16. Golka M. 2008. Bariery w komunikowaniu i społeczeństwo (dez)informacyjne. Warszawa: PWN.
  17. Goodstein D. 2002. “Conduct and Misconduct in Science,” in P. R. Gross, N. Levitt, & M. W. Lewis (Eds.), The Flight From Science and Reason (pp. 775–831). New York: The New York Academy of Sciences, (last accessed on April 17, 2020).
  18. Gordin M. D. 2012. The Pseudoscience Wars: Immanuel Velikovsky and the Birth of the Modern Fringe (pp. 79–105). Chicago: University Of Chicago Press.
  19. Gordis L. 2014. Epidemiology. New York: Elsevier-Sounders.
  20. Hoffman B. L., Felter E. M., Chu K. H., Shensa A., Hermann Ch., Wolynn T., Williams D., & Primack B. A. 2019. “It’s Not All about Autism: The Emerging Landscape of Anti-vaccination Sentiment on Facebook,” Vaccine 37(16):2216–2223.
  21. Joravsky D. 1970. The Lysenko Affair. Chicago: University of Chicago Press.
  22. Kata A. 2010. “A Postmodern Pandora’s Box: Anti-vaccination Misinformation on the Internet,” Vaccine 28:1709–1716.
  23. Kata A. 2012. “Anti-vaccine Activists, Web 2.0, and the Postmodern Paradigm – An Overview of Tactics and Tropes Used Online by the Anti-vaccination Movement,” Vaccine 30:3778–3789.
  24. Knobel M. 2020. “The Role of Communication in a Post-truth World,” University World News from 08.02.2020, (last accessed on August 24, 2020).
  25. Lakatos I. 1978. “The Methodology of Scientific Research Programmes,” in J. Worrall & G. Currie (Eds.), Philosophical Papers, vol. 1, Cambridge University Press.
  26. Roden L. 2017. “Swedish Kids to Learn Computer Coding and How To Spot Fake News in Primary School,” (last accessed on August 24, 2020).
  27. Smolin L. 2006. The Trouble with Physics: The Rise of String Theory, the Fall of a Science, and What Comes Next. Boston: Houghton Mifflin.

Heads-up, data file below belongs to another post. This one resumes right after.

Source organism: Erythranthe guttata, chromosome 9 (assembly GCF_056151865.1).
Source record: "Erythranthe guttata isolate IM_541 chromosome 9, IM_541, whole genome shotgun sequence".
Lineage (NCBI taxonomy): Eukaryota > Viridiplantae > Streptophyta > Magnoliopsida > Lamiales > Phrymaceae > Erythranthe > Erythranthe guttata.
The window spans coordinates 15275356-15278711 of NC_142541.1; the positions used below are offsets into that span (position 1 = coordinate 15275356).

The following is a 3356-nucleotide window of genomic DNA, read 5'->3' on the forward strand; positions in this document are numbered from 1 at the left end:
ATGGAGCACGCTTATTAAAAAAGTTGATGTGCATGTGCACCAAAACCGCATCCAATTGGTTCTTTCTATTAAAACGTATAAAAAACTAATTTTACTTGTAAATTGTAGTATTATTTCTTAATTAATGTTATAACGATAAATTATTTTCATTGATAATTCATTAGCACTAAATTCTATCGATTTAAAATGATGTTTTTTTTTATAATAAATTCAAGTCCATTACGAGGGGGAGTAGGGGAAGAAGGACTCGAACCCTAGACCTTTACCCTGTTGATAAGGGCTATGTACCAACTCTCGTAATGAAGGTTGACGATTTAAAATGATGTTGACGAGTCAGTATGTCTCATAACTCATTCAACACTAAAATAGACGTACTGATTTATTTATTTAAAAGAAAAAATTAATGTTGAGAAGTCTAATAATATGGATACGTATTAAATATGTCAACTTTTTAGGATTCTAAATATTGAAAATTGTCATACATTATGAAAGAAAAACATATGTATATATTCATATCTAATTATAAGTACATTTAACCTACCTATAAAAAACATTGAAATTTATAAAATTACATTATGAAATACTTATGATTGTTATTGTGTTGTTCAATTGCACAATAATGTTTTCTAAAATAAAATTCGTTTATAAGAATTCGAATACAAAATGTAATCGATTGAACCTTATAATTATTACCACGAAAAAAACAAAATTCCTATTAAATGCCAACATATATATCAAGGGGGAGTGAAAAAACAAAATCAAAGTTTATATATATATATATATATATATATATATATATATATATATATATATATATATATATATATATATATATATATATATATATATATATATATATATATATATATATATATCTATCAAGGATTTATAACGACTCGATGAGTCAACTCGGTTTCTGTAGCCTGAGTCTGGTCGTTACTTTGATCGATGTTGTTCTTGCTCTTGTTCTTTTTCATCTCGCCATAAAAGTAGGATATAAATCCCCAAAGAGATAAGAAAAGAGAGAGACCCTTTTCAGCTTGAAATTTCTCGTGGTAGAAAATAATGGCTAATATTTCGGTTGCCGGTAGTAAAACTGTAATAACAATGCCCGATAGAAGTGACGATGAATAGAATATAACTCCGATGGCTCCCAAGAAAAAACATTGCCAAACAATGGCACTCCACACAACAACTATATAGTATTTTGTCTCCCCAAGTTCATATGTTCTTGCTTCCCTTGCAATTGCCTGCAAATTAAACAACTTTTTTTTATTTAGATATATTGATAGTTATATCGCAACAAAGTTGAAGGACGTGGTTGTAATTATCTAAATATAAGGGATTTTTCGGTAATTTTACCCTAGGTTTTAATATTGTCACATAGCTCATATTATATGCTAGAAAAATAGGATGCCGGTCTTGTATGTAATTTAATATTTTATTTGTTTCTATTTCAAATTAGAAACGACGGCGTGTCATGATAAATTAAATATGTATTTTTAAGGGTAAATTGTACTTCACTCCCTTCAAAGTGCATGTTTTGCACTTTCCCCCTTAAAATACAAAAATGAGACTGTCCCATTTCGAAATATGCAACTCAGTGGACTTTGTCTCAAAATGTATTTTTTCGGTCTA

28. Marchewka A. K., Majewska A., & Młynarczyk G. 2015. „Działalność ruchu antyszczepionkowego, rola środków masowego komunikowania oraz wpływ poglądów religijnych na postawę wobec szczepień ochronnych,” Postępy Mikrobiologii 52(2):95–97.
  29. Merton R. K. 1973. The Sociology of Science: Theoretical and Empirical Investigations. Chicago: University of Chicago Press.
  30. Nowak A. W., Abriszewski K., & Wróblewski M. 2016. Czyje lęki? Czyja nauka? Struktury wiedzy wobec kontrowersji naukowo-społecznych. Poznań: Wydawnictwo Naukowe UAM.
  31. Pigliucci M. & Boudry M. (Eds.) 2013. Philosophy of Pseudoscience: Reconsidering the Demarcation Problem. Chicago: University of Chicago Press.
  32. Piotrowska E. 2012. Nauka a ideologia. Matematycy i matematyka w III Rzeszy. Poznań: UAM Poznań Editions.
  33. Popper K. R. 2002. The Logic of Scientific Discovery. London – New York: Routledge.
  34. Robinson M. 2014. Losy elity akademickiej. Rosyjska slawistyka od 1917 roku do początku lat 30, trans. M. Skarżyński. Warszawa: Wydawnictwo Akademickie Sedno.
  35. Smolin L. 2006. The Trouble with Physics: The Rise of String Theory, the Fall of a Science, and What Comes Next. Boston: Houghton Mifflin.
  36. Sproule J. M. 1997. Propaganda and Democracy: The American Experience of Media and Mass Persuasion. Cambridge: Cambridge University Press.
  37. Such J. 2004. Multiformity of Science. Amsterdam – New York: Rodopi.
  38. Such J. 2009. „Racjonalność przyrody a racjonalność życia społecznego,” in Z. Drozdowicz, Z. Melosik, & S. Sztajer (Eds.), O racjonalności w nauce i życiu społecznym. Poznań: Wydawnictwo Naukowe WNS UAM.
  39. Vosough S., Roya D., & Arala S. 2018 (March 09). “The Spread of True and False News Online,” Science 359(6380):1146–1151. DOI:
  40. Wróblewski A. K. 1987. Prawda i mity w nauce. Warszawa: Iskry.